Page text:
Toll from superstorm Sandy climbs to 16
NEW YORK - The death toll from superstorm Sandy has risen to 16 in the mainland United States and Canada, and was expected to climb further as several people were still missing, officials said Tuesday.
Connecticut, New York, New Jersey, Maryland, Pennsylvania, West Virginia and North Carolina reported 15 dead from the massive storm system, and Toronto police said a Canadian woman was killed by flying debris.
Providing information of the latest fatalities on Tuesday morning, Connecticut Governor Dan Malloy said two people had been killed in his state, including a firefighter, and another two were missing.
Three people died in New Jersey, including two parents who were killed when a falling tree crushed their car, sparing their children aged 11 and 14 who were inside with them, Governor Chris Christie said.
Christie added that rescue operations were still under way, with three separate teams deployed in Atlantic City, the coastal casino town near where the storm made landfall at 0000 GMT Tuesday.
At least five people were killed by the storm in New York state, including a 30-year-old man crushed by a fallen tree in the New York City borough of Queens, a spokesman for Governor Andrew Cuomo told US media.
Another two people were killed in Pennsylvania, one from a falling tree and another when a house collapsed, an emergency management official told AFP, without providing further details.
Elsewhere along the East Coast, a young woman on board a replica of the HMS Bounty was recovered from the sea and later died at hospital. The captain was still missing Tuesday after the tall ship went down off the Carolinas.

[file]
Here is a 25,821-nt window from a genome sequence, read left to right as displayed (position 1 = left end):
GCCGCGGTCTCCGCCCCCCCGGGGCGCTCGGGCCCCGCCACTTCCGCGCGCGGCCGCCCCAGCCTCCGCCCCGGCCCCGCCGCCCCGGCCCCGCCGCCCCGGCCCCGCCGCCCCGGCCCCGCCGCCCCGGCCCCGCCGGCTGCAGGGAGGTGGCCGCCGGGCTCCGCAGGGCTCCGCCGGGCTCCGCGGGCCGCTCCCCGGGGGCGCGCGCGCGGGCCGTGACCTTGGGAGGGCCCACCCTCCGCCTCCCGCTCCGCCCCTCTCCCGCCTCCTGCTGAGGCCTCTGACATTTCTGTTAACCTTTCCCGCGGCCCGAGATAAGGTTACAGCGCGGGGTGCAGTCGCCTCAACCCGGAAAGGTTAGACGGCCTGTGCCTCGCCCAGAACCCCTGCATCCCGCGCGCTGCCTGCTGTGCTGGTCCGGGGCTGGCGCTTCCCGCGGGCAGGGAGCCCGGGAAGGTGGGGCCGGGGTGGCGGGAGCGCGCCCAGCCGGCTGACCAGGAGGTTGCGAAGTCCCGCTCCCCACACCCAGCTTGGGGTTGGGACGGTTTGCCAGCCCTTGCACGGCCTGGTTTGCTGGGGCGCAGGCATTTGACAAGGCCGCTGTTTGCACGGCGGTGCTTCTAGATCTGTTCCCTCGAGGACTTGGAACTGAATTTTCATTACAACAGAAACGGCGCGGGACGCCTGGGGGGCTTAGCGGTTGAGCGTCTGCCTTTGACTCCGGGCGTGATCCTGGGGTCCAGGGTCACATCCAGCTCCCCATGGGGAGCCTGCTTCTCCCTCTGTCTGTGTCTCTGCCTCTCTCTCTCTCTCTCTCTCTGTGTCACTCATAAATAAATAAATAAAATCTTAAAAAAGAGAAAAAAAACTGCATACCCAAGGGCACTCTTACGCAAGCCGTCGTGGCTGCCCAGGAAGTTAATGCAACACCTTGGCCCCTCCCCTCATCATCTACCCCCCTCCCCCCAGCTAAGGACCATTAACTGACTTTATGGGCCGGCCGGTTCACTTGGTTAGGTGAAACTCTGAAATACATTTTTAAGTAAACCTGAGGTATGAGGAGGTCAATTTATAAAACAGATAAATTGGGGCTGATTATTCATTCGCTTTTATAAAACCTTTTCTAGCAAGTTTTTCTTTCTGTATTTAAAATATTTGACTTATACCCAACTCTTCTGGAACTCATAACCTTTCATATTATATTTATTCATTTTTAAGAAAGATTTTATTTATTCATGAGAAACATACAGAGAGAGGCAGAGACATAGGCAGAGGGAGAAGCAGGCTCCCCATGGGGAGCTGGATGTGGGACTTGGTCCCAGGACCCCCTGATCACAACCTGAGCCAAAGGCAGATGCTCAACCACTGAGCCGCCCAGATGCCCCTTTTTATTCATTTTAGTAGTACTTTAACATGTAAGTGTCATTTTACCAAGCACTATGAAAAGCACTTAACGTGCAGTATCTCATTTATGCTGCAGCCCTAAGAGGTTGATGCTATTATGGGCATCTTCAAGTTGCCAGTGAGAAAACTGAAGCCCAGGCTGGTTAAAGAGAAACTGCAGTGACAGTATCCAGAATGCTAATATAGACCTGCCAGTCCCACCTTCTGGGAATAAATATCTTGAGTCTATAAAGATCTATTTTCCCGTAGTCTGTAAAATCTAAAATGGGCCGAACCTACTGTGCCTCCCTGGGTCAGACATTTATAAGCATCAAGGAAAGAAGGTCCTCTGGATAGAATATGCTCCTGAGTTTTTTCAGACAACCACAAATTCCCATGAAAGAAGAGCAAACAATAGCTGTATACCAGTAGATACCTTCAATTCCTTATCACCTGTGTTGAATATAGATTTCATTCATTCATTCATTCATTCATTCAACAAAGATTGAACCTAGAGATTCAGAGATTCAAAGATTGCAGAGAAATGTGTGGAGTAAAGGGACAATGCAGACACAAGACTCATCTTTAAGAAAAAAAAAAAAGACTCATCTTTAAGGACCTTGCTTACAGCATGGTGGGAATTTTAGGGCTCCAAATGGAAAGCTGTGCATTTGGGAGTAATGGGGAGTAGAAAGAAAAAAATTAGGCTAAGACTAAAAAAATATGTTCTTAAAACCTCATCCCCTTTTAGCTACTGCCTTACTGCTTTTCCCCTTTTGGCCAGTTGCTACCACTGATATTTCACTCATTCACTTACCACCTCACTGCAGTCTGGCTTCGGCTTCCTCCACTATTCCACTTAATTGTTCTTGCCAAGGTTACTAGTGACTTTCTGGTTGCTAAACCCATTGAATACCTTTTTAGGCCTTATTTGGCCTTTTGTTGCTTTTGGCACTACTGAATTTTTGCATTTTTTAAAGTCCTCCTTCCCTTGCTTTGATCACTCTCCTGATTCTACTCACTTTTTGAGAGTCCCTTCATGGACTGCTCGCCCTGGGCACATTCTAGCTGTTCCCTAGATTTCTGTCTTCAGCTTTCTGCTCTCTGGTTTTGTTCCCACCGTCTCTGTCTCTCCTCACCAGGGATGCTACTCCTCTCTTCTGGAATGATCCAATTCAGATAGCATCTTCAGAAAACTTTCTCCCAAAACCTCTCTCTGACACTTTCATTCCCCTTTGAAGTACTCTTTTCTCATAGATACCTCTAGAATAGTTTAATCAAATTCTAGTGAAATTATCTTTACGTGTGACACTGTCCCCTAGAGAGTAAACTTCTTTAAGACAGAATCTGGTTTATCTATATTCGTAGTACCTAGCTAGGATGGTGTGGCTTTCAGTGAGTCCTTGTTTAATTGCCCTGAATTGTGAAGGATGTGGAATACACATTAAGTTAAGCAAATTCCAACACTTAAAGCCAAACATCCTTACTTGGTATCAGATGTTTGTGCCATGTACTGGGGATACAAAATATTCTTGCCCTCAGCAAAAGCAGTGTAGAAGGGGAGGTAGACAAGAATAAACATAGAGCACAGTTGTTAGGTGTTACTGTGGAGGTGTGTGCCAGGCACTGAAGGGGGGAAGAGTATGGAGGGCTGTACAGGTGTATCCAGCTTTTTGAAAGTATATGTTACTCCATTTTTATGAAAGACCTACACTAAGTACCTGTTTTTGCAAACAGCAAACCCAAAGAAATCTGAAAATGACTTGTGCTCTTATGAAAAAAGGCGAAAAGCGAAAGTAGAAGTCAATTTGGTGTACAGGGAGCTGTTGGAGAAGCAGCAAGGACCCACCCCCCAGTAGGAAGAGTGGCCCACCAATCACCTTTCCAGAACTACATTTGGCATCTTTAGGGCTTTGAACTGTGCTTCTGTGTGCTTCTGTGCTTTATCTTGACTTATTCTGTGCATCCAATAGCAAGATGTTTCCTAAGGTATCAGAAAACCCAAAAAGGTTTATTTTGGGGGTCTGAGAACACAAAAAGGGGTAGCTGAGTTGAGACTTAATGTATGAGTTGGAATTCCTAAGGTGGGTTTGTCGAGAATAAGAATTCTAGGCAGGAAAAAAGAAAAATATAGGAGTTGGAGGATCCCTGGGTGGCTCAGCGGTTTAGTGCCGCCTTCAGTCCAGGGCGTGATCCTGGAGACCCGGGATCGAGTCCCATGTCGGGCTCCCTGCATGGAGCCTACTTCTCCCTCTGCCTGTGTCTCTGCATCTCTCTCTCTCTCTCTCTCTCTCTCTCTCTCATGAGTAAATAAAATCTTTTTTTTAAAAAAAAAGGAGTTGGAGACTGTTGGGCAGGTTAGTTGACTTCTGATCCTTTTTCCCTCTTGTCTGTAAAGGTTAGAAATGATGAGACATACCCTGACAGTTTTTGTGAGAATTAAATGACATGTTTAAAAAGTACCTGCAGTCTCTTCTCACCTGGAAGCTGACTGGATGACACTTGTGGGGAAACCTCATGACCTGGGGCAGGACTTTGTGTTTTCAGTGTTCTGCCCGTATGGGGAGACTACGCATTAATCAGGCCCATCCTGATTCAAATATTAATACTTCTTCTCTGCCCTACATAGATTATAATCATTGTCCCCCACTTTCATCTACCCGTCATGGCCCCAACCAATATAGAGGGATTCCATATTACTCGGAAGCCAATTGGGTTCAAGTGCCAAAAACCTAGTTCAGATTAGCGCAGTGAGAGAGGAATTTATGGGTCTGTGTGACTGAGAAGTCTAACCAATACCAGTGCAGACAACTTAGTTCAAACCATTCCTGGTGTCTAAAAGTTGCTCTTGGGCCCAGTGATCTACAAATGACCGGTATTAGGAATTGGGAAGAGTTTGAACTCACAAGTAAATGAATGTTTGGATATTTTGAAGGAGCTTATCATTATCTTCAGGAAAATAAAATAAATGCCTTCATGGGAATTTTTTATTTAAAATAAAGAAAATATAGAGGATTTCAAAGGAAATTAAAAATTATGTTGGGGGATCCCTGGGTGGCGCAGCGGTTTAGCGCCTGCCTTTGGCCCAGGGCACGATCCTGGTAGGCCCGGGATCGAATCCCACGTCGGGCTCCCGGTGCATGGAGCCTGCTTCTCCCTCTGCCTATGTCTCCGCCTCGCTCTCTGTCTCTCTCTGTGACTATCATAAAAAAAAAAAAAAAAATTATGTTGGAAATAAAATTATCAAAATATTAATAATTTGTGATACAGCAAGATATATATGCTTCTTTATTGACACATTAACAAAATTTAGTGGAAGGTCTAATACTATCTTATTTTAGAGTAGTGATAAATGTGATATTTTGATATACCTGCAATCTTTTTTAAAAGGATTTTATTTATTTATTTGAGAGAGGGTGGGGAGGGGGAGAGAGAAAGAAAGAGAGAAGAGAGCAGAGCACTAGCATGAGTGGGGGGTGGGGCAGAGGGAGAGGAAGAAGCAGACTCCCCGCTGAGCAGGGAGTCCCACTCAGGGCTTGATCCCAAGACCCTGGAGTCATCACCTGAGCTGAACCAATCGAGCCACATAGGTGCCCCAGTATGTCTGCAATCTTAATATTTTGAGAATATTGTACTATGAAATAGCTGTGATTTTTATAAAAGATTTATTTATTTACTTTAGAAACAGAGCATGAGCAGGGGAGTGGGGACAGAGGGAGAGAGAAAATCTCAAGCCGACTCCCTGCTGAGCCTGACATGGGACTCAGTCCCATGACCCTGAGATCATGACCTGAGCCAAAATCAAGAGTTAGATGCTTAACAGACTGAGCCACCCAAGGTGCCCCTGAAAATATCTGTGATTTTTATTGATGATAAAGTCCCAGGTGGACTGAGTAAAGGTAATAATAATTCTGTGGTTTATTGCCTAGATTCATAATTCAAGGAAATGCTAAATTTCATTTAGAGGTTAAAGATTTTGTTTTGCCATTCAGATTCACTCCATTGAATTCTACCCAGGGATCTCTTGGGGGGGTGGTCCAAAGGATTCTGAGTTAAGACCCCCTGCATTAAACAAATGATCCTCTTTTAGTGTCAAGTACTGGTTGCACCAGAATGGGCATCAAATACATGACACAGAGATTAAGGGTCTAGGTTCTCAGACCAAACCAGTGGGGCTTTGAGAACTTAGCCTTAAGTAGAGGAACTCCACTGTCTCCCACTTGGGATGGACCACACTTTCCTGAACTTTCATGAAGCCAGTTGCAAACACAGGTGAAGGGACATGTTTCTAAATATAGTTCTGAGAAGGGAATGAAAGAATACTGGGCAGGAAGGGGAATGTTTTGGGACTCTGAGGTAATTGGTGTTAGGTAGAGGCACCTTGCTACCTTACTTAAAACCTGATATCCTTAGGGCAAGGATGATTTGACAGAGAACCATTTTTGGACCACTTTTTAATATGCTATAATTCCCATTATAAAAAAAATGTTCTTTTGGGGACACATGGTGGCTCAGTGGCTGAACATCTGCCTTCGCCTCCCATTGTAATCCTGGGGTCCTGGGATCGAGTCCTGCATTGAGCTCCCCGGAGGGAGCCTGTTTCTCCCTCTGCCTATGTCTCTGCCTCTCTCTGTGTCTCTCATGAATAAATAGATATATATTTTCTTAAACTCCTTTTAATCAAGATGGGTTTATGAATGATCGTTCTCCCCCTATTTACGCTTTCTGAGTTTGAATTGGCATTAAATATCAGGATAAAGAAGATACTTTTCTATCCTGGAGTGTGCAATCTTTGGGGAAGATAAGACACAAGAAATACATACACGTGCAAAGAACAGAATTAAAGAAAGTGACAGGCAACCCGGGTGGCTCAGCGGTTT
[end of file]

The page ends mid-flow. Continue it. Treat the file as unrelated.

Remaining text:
A woman in Maryland died after her vehicle hydroplaned into a tree, officials said.
And in West Virginia, a 48-year-old woman was killed when her car collided with a cement truck while driving through heavy snow caused by the storm, a local official said.
The National Hurricane Center said Sandy had weakened early Tuesday as it moved inland, but could still generate gale-force winds and flooding along the eastern seaboard.
Sandy had already killed at least 67 people -- including a US national in Puerto Rico -- as it swept through the Caribbean over the past few days.
US authorities had warned the threat to life and property was "unprecedented" and ordered hundreds of thousands of residents from New England to North Carolina to evacuate their homes and seek shelter.
Falling trees dragged down power cables, plunging millions of homes into darkness, while storm warnings cut rail links and marooned tens of thousands of travelers at airports across the region.
Disaster estimating firm Eqecat forecast that the massive storm would affect more than 60 million Americans, a fifth of the population, and cause up to $20 billion (15 billion euros) in damage.
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